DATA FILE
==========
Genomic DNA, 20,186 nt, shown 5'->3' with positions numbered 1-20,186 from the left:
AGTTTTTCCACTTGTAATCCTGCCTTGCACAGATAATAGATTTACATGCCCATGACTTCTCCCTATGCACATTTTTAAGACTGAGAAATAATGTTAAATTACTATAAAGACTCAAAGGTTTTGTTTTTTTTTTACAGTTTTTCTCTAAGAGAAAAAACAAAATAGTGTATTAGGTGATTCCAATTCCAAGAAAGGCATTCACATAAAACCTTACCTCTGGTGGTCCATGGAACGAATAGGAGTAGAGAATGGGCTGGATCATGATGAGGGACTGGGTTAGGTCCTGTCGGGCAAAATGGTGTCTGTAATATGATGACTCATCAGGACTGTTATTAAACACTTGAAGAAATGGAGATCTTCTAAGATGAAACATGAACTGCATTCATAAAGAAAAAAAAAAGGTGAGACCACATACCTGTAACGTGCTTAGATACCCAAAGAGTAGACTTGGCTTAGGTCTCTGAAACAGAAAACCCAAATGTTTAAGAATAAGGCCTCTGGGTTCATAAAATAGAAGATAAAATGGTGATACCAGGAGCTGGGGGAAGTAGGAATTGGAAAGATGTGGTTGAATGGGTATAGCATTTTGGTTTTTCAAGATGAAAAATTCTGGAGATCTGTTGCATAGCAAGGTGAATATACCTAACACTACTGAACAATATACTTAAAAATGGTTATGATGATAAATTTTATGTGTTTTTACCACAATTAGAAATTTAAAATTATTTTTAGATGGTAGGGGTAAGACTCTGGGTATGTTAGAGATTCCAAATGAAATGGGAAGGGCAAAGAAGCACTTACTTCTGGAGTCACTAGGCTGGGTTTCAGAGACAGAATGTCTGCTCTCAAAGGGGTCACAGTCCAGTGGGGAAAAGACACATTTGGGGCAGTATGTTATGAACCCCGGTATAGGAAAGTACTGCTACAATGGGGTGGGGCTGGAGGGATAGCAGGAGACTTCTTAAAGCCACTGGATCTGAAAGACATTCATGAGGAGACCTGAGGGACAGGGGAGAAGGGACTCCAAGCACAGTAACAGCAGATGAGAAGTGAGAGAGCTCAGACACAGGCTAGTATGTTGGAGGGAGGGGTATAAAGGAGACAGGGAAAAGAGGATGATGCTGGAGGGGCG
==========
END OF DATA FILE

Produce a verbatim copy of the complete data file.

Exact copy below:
Genomic DNA, 20,186 nt, shown 5'->3' with positions numbered 1-20,186 from the left:
AGTTTTTCCACTTGTAATCCTGCCTTGCACAGATAATAGATTTACATGCCCATGACTTCTCCCTATGCACATTTTTAAGACTGAGAAATAATGTTAAATTACTATAAAGACTCAAAGGTTTTGTTTTTTTTTTACAGTTTTTCTCTAAGAGAAAAAACAAAATAGTGTATTAGGTGATTCCAATTCCAAGAAAGGCATTCACATAAAACCTTACCTCTGGTGGTCCATGGAACGAATAGGAGTAGAGAATGGGCTGGATCATGATGAGGGACTGGGTTAGGTCCTGTCGGGCAAAATGGTGTCTGTAATATGATGACTCATCAGGACTGTTATTAAACACTTGAAGAAATGGAGATCTTCTAAGATGAAACATGAACTGCATTCATAAAGAAAAAAAAAAGGTGAGACCACATACCTGTAACGTGCTTAGATACCCAAAGAGTAGACTTGGCTTAGGTCTCTGAAACAGAAAACCCAAATGTTTAAGAATAAGGCCTCTGGGTTCATAAAATAGAAGATAAAATGGTGATACCAGGAGCTGGGGGAAGTAGGAATTGGAAAGATGTGGTTGAATGGGTATAGCATTTTGGTTTTTCAAGATGAAAAATTCTGGAGATCTGTTGCATAGCAAGGTGAATATACCTAACACTACTGAACAATATACTTAAAAATGGTTATGATGATAAATTTTATGTGTTTTTACCACAATTAGAAATTTAAAATTATTTTTAGATGGTAGGGGTAAGACTCTGGGTATGTTAGAGATTCCAAATGAAATGGGAAGGGCAAAGAAGCACTTACTTCTGGAGTCACTAGGCTGGGTTTCAGAGACAGAATGTCTGCTCTCAAAGGGGTCACAGTCCAGTGGGGAAAAGACACATTTGGGGCAGTATGTTATGAACCCCGGTATAGGAAAGTACTGCTACAATGGGGTGGGGCTGGAGGGATAGCAGGAGACTTCTTAAAGCCACTGGATCTGAAAGACATTCATGAGGAGACCTGAGGGACAGGGGAGAAGGGACTCCAAGCACAGTAACAGCAGATGAGAAGTGAGAGAGCTCAGACACAGGCTAGTATGTTGGAGGGAGGGGTATAAAGGAGACAGGGAAAAGAGGATGATGCTGGAGGGGCG